For those most at risk
The CDC recommends the following actions to reduce your risk of getting sick. If you are at higher risk for serious illness from COVID-19 because of your age or because you have a serious long-term health problem, it is extra important for you to take action to reduce your risk of getting sick with the disease.
Stock up on supplies.
Take everyday precautions to keep space between yourself and others.
When you go out in public, keep away from others who are sick, limit close contact and wash your hands often.
Avoid crowds as much as possible.
Avoid cruise travel and non-essential air travel.
During a COVID-19 outbreak in your community, stay home as much as possible to further reduce your risk of being exposed.
Have supplies on hand
Contact your healthcare provider to ask about obtaining extra necessary medications to have on hand in case there is an outbreak of COVID-19 in your community and you need to stay home for a prolonged period of time.
If you cannot get extra medications, consider using mail-order for medications.
Be sure you have over-the-counter medicines and medical supplies (tissues, etc.) to treat fever and other symptoms. Most people will be able to recover from COVID-19 at home.
Have enough household items and groceries on hand so that you will be prepared to stay at home for a period of time.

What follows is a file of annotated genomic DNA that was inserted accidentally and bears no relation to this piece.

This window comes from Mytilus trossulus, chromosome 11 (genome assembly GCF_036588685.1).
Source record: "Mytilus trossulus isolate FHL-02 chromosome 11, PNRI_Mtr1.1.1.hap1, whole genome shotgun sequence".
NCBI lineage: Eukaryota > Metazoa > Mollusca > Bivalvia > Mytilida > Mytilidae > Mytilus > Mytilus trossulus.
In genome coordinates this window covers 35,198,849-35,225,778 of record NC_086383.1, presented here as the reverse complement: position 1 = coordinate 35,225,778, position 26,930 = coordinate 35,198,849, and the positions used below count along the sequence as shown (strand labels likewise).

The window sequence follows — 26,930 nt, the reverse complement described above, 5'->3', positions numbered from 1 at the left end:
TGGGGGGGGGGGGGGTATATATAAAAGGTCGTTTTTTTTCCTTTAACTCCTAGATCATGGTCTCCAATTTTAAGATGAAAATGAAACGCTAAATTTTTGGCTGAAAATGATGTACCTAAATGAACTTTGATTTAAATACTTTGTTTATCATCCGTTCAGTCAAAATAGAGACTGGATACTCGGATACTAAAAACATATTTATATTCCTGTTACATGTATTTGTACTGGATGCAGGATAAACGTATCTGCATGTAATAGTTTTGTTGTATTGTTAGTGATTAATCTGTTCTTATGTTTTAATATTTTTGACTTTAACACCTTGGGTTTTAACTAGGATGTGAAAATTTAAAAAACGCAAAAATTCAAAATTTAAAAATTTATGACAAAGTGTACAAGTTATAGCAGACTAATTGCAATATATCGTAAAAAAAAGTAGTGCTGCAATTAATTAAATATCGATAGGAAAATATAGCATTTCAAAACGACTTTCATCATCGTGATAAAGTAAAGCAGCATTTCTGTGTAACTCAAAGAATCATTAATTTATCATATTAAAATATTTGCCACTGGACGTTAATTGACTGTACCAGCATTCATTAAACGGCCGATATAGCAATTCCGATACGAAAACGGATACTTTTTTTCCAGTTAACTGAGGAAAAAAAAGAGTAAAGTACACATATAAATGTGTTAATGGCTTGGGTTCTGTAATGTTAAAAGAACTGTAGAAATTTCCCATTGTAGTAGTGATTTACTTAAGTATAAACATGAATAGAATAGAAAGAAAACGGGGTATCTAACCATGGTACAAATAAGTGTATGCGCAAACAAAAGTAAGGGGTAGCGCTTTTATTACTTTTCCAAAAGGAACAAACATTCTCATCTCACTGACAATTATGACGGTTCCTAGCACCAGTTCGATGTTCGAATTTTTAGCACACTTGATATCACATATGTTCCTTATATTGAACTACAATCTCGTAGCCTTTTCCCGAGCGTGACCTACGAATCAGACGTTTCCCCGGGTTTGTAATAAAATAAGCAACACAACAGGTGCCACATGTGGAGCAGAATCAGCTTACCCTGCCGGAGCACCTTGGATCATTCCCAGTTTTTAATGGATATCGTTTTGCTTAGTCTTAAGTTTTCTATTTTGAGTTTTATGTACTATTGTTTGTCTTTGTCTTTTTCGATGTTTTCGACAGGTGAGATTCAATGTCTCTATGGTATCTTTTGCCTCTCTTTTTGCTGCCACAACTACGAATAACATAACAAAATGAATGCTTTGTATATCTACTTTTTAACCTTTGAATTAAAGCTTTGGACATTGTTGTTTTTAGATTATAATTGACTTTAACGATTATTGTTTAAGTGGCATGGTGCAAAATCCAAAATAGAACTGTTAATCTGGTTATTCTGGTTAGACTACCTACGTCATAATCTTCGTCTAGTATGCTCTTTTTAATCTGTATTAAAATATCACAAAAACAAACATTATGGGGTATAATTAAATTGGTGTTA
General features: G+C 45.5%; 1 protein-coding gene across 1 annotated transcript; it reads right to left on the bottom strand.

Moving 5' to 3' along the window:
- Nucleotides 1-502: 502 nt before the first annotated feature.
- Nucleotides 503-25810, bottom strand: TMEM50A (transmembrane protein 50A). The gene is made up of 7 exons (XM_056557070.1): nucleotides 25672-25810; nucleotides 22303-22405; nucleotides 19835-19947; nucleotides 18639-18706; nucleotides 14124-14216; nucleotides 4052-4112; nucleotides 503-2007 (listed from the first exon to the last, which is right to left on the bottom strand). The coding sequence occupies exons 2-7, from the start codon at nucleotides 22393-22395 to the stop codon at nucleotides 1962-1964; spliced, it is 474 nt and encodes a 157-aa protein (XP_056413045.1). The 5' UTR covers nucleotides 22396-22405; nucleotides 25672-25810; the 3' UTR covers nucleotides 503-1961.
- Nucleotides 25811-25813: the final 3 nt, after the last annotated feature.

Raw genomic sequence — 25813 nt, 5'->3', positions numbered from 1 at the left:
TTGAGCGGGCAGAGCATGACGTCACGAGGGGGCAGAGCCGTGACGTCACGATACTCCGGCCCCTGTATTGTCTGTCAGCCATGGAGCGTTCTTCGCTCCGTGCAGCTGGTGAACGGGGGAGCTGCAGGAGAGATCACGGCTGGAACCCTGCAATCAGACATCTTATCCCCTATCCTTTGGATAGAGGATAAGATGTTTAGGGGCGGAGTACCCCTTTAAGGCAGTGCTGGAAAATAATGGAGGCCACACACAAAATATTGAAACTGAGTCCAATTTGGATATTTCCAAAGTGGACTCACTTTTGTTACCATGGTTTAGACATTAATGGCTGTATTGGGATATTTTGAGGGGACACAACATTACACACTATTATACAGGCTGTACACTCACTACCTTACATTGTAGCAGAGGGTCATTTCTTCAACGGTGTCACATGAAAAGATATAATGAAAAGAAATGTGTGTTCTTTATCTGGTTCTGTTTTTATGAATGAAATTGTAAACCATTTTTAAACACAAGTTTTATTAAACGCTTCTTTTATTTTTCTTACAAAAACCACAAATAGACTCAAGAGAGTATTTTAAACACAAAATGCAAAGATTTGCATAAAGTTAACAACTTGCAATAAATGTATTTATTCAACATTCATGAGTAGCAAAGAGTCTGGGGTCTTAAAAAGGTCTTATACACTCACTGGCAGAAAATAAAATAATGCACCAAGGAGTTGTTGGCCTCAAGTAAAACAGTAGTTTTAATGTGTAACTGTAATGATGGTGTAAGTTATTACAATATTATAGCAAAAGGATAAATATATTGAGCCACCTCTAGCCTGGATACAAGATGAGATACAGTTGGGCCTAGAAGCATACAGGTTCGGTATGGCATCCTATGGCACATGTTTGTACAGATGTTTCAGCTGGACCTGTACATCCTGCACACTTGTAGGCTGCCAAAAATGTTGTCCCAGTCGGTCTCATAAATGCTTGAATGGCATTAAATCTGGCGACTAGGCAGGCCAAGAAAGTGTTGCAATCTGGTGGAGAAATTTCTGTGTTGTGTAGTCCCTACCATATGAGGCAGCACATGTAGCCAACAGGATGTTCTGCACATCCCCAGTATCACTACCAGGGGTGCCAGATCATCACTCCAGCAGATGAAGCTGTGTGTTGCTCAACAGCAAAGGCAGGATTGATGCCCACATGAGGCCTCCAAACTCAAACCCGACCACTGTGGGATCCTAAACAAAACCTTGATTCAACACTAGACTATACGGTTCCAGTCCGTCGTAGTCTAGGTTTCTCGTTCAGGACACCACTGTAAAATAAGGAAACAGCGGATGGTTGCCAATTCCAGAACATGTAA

Take everyday precautions
Avoid close contact with people who are sick. Take everyday preventive actions:
Clean your hands often
Wash your hands often with soap and water for at least 20 seconds, especially after blowing your nose, coughing, or sneezing, or having been in a public place.
If soap and water are not available, use a hand sanitizer that contains at least 60% alcohol.
To the extent possible, avoid touching high-touch surfaces in public places – elevator buttons, door handles, handrails, handshaking with people, etc. Use a tissue or your sleeve to cover your hand or finger if you must touch something.
Wash your hands after touching surfaces in public places.
Avoid touching your face, nose, eyes, etc.
Clean and disinfect your home to remove germs: practice routine cleaning of frequently touched surfaces (for example tables, doorknobs, light switches, handles, desks, toilets, faucets, sinks & cell phones)
Avoid crowds, especially in poorly ventilated spaces. Your risk of exposure to respiratory viruses like COVID-19 may increase in crowded, closed-in settings with little air circulation if there are people in the crowd who are sick.
Avoid all non-essential travel including plane trips, and especially avoid embarking on cruise ships.
Have a plan for if you get sick
Consult with your health care provider for more information about monitoring your health for symptoms suggestive of COVID-19.
Stay in touch with others by phone or email. You may need to ask for help from friends, family, neighbors, community health workers, etc. if you become sick.
Determine who can care for you if your caregiver gets sick.
Care To Stay Home is working with local healthcare providers to reduce the impact of COVID-19 on our aging population. We are committed to helping support those seniors who wish to remain at home. Our team is engaging in new, alternative ways to provide care to patients in their own homes. For more information on how Care To Stay Home can help you or your loved one at this time, please contact our team at 800-828-9777.